Section V Of Narrative Of The Life Of Frederick Douglass

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In Section V of Narrative of the Life of Frederick Douglass by Frederick Douglass, at the age of seven or eight, Douglass is chosen to relocate to Baltimore to reside with Captain Anthony’s son-in-law, Hugh Auld. Upon departing from Colonel Lloyd’s Great House Farm, he envisions Baltimore as a place of promise and enlightenment. Douglass’s relocation to Baltimore conveys the notion of cities in nineteenth-century America promising greater freedom in many aspects to the Black slave as opposed to the countryside. Cities had a certain extent of societal freedom for slaves, in addition to further literacy and affluence. He articulates, “Even the Great House itself, with all its pictures, was far inferior to many buildings in Baltimore. So strong …show more content…

Douglass describes Sophia from being an open-minded young woman, accepting of racial differences and promoting justice, to a narrow-minded woman with clouded judgment in regards to those of his Black race. As Douglass settles into his Baltimore style of living with the Aulds, Sophia takes it upon herself to teach Douglass his ABCs. Although that would seem normal for a White child, for a Black child during the nineteenth-century, that was strictly off-limits. Hugh Auld is swift to take notice of this, and immediately puts an end to the beginning of an education Douglass had been vying for for so long. Just as Sophia teaches Douglass just three letters of the ABCs, Hugh Auld goes on a tangent of racial slurs and detrimental stereotypes about Black people and their access to literacy to Sophia, which whilst disheartens Douglass, reveals to him the power of literacy. Hugh Auld says, “If you give a [slur] an inch, he will take an ell. A [slur] should know nothing but to obey his master — to do as he is told to. Learning would spoil the best [slur] in the world.” (Douglass, 29). Hugh’s baleful statements to the Black race as a whole in this moment signify the insecurities a White slaveowner in the nineteenth-century had towards the Black person receiving access to an education and literacy. As he articulates, learning would spoil the “best” Black slave in the world. Simply put, reading would open the eyes of …show more content…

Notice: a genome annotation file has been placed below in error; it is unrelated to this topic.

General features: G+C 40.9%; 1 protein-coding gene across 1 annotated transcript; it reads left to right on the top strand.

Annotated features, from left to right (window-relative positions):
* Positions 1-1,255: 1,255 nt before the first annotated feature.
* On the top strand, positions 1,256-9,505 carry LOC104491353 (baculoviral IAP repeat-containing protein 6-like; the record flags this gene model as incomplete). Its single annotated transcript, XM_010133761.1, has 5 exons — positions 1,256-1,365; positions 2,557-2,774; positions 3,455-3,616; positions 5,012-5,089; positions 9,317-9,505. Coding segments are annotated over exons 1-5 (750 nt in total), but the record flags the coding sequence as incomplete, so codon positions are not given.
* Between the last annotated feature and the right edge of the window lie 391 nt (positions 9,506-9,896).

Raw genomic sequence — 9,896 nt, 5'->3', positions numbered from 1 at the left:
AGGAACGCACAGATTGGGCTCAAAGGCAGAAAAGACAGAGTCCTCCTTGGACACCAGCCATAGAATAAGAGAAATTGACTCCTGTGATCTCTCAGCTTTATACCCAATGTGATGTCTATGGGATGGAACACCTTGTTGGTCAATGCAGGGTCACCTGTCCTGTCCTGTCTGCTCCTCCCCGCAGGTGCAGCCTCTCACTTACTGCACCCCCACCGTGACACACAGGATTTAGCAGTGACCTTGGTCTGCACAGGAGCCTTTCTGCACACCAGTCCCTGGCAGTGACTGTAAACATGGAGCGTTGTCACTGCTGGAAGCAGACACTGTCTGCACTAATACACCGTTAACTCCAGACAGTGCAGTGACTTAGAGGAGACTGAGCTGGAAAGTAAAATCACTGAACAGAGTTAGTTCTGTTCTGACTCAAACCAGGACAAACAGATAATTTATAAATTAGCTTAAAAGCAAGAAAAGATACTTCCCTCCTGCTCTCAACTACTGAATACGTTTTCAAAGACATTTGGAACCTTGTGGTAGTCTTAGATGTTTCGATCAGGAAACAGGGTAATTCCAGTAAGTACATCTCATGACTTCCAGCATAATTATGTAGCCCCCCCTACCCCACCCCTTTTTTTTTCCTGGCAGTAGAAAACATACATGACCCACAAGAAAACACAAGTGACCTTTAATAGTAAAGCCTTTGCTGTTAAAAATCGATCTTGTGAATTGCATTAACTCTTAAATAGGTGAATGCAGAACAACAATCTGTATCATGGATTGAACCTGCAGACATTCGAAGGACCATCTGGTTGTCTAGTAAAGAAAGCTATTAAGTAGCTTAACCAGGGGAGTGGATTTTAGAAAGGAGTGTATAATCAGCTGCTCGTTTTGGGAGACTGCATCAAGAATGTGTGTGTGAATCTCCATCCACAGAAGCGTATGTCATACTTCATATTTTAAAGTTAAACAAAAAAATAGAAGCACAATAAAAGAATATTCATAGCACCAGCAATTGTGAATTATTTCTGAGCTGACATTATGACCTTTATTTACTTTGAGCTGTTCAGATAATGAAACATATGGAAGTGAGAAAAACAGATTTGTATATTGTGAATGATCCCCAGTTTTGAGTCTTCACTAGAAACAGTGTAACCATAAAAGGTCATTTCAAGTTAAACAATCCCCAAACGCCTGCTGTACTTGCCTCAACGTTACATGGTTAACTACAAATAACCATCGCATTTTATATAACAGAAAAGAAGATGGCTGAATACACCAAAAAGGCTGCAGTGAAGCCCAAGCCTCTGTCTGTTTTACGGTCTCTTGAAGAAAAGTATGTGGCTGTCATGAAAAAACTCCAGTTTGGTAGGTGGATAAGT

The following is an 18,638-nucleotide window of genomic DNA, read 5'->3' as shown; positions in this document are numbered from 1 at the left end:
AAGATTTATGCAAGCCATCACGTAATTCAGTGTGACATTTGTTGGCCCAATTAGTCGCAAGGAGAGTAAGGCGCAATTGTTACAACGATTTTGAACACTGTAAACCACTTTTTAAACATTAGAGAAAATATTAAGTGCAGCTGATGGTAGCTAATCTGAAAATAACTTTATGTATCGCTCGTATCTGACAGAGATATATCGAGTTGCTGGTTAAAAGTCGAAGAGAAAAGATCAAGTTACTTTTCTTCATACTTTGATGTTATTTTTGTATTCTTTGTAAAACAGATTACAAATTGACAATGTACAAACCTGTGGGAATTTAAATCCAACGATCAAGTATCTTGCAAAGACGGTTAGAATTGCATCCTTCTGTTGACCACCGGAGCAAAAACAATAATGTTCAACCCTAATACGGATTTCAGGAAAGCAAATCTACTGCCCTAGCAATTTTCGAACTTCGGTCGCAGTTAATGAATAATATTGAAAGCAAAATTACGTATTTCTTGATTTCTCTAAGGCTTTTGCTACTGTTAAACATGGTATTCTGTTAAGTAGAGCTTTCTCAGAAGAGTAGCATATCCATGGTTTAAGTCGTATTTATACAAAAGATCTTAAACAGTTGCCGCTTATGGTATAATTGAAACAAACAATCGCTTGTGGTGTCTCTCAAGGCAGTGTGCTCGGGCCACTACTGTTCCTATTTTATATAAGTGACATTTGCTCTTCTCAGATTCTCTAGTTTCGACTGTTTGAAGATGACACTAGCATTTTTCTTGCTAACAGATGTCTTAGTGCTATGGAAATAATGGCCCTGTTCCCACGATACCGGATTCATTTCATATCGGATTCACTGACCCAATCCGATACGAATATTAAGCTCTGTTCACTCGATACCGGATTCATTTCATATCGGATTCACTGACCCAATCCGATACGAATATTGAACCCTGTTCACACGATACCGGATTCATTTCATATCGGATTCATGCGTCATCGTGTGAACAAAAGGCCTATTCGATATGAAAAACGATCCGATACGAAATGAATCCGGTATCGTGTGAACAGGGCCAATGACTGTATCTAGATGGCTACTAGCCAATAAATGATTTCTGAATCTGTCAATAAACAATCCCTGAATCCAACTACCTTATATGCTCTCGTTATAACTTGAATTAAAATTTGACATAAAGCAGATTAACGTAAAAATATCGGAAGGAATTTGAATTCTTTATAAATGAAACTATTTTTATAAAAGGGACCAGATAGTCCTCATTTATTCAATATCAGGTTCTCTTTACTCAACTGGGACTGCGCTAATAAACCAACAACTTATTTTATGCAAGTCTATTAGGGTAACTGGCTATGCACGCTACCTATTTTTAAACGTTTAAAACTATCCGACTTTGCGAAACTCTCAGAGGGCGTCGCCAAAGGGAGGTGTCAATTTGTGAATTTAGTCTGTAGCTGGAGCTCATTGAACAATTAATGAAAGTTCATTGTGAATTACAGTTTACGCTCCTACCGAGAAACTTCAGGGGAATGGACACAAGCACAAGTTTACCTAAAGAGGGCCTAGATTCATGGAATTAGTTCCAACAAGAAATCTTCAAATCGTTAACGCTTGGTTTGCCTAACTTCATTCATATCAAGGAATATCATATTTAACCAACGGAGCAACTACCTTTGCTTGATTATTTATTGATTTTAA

I find this to be very sudden because Sophia shifts from being rather optimistic to displaying vices of anger and hatred towards slaves to the extent that she bans educational advancement for Douglass. I believe that Sophia should not have been easily influenced by her husband in regards to educating slaves and treating them a certain way, because when an individual wants to initiate change, they should stand their ground. Her viewpoints on slavery eventually fluctuate as time passes. Sophia does not stand her ground, and shifts to becoming an antagonist towards Black slaves. Douglass foreshadows this dynamic character change by stating, “But, alas! this kind heart had but a short time to remain such. The fatal poison of irresponsible power was already in her hands, and soon commenced its infernal work. That cheerful eye, under the influence of slavery, soon became red with rage; that voice, made all of sweet accord, changed to one of harsh and horrid discord; and that angelic face gave place to that of a demon…I have had her rush at me with a face made all up of fury, and snatch from me a newspaper, in a manner that fully revealed her apprehension.” (Douglass, 28, 33). He vividly describes the sudden transformation of Sophia Auld, once again using a biblical lens, this time to demonstrate how the reality of slavery had altered her mindset on treating

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